Written Answers. - Sheepmeat Sector.

Johnny Brady

Question:

69 Mr. J. Brady asked the Minister for Agriculture, Food and Rural Development the current trend in sheepmeat prices compared with 1999; the level of premiums and other income supports through REP schemes currently available to sheepmeat producers; the efforts, if any, being made to bring improvements in the EU sheep regime; and if he will make a statement on the matter. [4692/00]

Trends in sheepmeat prices so far in 2000 have been very encouraging. Prices have increased by 35% since the first week in January from 85p/lb to £1.14p/lb and are now 43% above the same week in 1999.

As regards the ewe premium, the full ewe premium for 1999 amounted to £17.07 per head. In addition, sheep producers in the disadvantaged areas received a rural world premium of £5.23 per head and a basic headage payment of £10 per head in respect of the first 200 ewes in their flocks. Some £67 million of the premium has already been paid out and I expect the balance to be paid out shortly which will amount to approximately £30 million. Headage payments, amounting to £20.5 million were paid by the end of 1999 bringing the total headage and premium payments to £117.5 million.
The rural environment protection scheme does not include specific provisions relating to sheepmeat producers, but sheep farmers who participate in the scheme will qualify for a basic payment of 151 £119 per hectare up to a maximum of 40 hectares provided that they have observed the terms and conditions of the scheme. Higher rates of payment are available under the REPS in respect of land in target areas – natural heritage areas, farmland-based special areas of conservation or special protection areas and commonages.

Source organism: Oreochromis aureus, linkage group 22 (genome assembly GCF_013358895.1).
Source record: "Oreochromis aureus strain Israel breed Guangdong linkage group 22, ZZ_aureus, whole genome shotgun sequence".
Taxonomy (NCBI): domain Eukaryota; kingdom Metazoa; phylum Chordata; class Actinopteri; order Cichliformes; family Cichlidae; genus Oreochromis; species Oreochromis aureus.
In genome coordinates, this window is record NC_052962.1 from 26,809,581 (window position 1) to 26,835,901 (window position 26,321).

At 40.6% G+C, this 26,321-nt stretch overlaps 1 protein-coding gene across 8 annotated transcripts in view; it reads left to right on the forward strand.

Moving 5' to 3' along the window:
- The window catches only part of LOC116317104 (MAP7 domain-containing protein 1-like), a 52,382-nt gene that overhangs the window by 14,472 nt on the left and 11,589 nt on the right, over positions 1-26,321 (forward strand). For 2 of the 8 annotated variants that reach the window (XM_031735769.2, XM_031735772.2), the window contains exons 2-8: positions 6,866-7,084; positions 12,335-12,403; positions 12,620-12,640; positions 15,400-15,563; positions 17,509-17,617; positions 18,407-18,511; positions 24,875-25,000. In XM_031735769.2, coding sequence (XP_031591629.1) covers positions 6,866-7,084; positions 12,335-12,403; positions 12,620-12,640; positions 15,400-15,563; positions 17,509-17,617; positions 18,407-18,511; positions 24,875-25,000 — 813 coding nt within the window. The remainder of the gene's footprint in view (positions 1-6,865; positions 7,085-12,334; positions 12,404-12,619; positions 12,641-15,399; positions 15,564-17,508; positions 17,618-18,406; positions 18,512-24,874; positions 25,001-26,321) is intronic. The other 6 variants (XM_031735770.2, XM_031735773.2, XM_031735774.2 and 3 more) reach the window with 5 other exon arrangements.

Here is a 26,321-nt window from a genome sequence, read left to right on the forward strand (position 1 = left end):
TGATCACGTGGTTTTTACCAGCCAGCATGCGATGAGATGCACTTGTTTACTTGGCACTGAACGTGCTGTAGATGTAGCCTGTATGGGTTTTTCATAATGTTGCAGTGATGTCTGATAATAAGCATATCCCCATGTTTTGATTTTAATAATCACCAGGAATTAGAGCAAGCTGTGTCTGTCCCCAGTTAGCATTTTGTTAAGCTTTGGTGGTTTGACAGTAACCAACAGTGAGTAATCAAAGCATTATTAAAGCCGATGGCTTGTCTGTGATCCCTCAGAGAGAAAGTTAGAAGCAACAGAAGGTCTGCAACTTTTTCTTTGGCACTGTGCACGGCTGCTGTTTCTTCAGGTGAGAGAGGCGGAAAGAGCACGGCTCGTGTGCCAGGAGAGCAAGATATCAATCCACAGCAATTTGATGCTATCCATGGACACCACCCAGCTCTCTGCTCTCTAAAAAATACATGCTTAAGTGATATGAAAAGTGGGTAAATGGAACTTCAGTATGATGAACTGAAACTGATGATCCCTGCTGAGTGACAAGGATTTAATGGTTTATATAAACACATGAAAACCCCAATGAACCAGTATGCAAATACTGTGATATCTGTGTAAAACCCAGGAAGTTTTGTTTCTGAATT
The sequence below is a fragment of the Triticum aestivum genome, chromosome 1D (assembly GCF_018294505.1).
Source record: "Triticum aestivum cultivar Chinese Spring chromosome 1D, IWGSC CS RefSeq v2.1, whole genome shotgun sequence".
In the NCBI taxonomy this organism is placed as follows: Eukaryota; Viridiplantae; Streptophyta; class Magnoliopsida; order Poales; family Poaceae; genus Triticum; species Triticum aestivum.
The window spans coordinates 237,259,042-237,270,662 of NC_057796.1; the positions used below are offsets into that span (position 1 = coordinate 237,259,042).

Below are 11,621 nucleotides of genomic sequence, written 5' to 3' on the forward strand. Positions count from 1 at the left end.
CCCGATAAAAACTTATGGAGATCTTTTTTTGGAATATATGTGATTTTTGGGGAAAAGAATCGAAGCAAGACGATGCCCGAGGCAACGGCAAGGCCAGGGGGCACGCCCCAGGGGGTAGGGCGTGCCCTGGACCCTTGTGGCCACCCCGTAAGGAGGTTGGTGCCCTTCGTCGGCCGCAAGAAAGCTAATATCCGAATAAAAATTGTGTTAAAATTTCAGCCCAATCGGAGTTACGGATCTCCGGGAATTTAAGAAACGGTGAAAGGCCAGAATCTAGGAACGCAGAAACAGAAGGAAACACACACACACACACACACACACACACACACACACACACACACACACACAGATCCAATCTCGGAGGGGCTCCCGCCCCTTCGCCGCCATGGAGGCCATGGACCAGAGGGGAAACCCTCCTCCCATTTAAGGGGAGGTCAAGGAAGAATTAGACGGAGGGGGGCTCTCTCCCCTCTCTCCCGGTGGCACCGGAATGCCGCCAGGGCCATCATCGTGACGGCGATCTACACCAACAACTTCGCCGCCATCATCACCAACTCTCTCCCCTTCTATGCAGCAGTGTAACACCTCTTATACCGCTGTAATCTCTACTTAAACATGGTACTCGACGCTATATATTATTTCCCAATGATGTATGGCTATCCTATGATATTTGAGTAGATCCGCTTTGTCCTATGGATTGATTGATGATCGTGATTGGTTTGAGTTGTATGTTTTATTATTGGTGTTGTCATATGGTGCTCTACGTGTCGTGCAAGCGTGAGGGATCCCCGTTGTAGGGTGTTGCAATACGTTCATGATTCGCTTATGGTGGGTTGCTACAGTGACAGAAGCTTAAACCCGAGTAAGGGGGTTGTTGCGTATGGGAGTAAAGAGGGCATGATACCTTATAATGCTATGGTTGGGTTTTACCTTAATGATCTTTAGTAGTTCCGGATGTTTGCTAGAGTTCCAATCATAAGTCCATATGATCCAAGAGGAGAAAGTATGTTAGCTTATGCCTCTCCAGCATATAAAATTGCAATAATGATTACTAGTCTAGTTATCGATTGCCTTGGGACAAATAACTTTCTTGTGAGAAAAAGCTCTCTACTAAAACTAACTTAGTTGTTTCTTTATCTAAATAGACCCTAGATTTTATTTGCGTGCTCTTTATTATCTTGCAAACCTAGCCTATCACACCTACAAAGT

The existing REP scheme was closed to new entrants on 31 December last but a new scheme with substantially the same provisions as those described above has been submitted to the EU Commission as part of my Department's draft rural development plan for the period 2000-2006. The plan is being considered by the Commission at present.
I have on a number of occasions in recent years pointed out to the EU Commission both within the Council of Ministers and in bilateral discussions with the Commissioner the deficiencies in the sheepmeat regime. At the November meeting of the Agriculture Council I again referred to the failure of the ewe premium system to properly compensate Irish producers because of the lack of convergence of prices across the European Union. The sheepmeat regime is being reviewed by the EU Commission at present. My Department had detailed discussions last month with the consultant and gave a full analysis of the regime and the adaptation and improvements required to meet Ireland's needs.
An arrangement was made also for the consultant to be briefed by the sheepmeat monitoring committee.
I also met recently with the French Minister for Agriculture to seek his support for a reform of the sheepmeat regime.